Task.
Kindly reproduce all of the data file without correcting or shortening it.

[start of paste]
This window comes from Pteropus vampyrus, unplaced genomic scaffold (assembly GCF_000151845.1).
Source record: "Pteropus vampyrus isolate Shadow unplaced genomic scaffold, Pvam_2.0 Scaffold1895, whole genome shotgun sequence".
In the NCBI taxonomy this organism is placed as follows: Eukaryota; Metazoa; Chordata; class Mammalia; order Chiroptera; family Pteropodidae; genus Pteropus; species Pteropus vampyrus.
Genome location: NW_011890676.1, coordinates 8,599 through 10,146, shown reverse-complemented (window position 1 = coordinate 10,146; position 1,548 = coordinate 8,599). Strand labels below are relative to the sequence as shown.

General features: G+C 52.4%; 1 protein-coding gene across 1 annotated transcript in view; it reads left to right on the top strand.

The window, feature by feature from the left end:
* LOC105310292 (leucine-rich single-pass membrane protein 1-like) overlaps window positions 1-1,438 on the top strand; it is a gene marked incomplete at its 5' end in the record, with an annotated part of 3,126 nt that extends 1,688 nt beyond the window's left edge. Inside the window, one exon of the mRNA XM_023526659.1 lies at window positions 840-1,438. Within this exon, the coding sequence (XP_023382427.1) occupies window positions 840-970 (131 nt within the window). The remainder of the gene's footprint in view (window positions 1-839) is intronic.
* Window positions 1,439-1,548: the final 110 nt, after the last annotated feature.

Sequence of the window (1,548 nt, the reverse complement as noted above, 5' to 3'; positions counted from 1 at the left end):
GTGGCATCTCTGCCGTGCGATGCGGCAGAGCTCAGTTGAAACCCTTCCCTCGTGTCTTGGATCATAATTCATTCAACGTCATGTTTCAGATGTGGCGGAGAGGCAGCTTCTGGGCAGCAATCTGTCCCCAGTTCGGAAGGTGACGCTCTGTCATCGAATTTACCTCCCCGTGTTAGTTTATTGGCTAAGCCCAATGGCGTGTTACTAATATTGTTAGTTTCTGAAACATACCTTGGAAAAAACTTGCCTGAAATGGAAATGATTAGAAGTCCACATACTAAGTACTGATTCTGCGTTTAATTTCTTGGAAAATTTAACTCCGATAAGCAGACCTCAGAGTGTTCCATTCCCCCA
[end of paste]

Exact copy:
This window comes from Pteropus vampyrus, unplaced genomic scaffold (assembly GCF_000151845.1).
Source record: "Pteropus vampyrus isolate Shadow unplaced genomic scaffold, Pvam_2.0 Scaffold1895, whole genome shotgun sequence".
In the NCBI taxonomy this organism is placed as follows: Eukaryota; Metazoa; Chordata; class Mammalia; order Chiroptera; family Pteropodidae; genus Pteropus; species Pteropus vampyrus.
Genome location: NW_011890676.1, coordinates 8,599 through 10,146, shown reverse-complemented (window position 1 = coordinate 10,146; position 1,548 = coordinate 8,599). Strand labels below are relative to the sequence as shown.

General features: G+C 52.4%; 1 protein-coding gene across 1 annotated transcript in view; it reads left to right on the top strand.

The window, feature by feature from the left end:
* LOC105310292 (leucine-rich single-pass membrane protein 1-like) overlaps window positions 1-1,438 on the top strand; it is a gene marked incomplete at its 5' end in the record, with an annotated part of 3,126 nt that extends 1,688 nt beyond the window's left edge. Inside the window, one exon of the mRNA XM_023526659.1 lies at window positions 840-1,438. Within this exon, the coding sequence (XP_023382427.1) occupies window positions 840-970 (131 nt within the window). The remainder of the gene's footprint in view (window positions 1-839) is intronic.
* Window positions 1,439-1,548: the final 110 nt, after the last annotated feature.

Sequence of the window (1,548 nt, the reverse complement as noted above, 5' to 3'; positions counted from 1 at the left end):
GTGGCATCTCTGCCGTGCGATGCGGCAGAGCTCAGTTGAAACCCTTCCCTCGTGTCTTGGATCATAATTCATTCAACGTCATGTTTCAGATGTGGCGGAGAGGCAGCTTCTGGGCAGCAATCTGTCCCCAGTTCGGAAGGTGACGCTCTGTCATCGAATTTACCTCCCCGTGTTAGTTTATTGGCTAAGCCCAATGGCGTGTTACTAATATTGTTAGTTTCTGAAACATACCTTGGAAAAAACTTGCCTGAAATGGAAATGATTAGAAGTCCACATACTAAGTACTGATTCTGCGTTTAATTTCTTGGAAAATTTAACTCCGATAAGCAGACCTCAGAGTGTTCCATTCCCCCA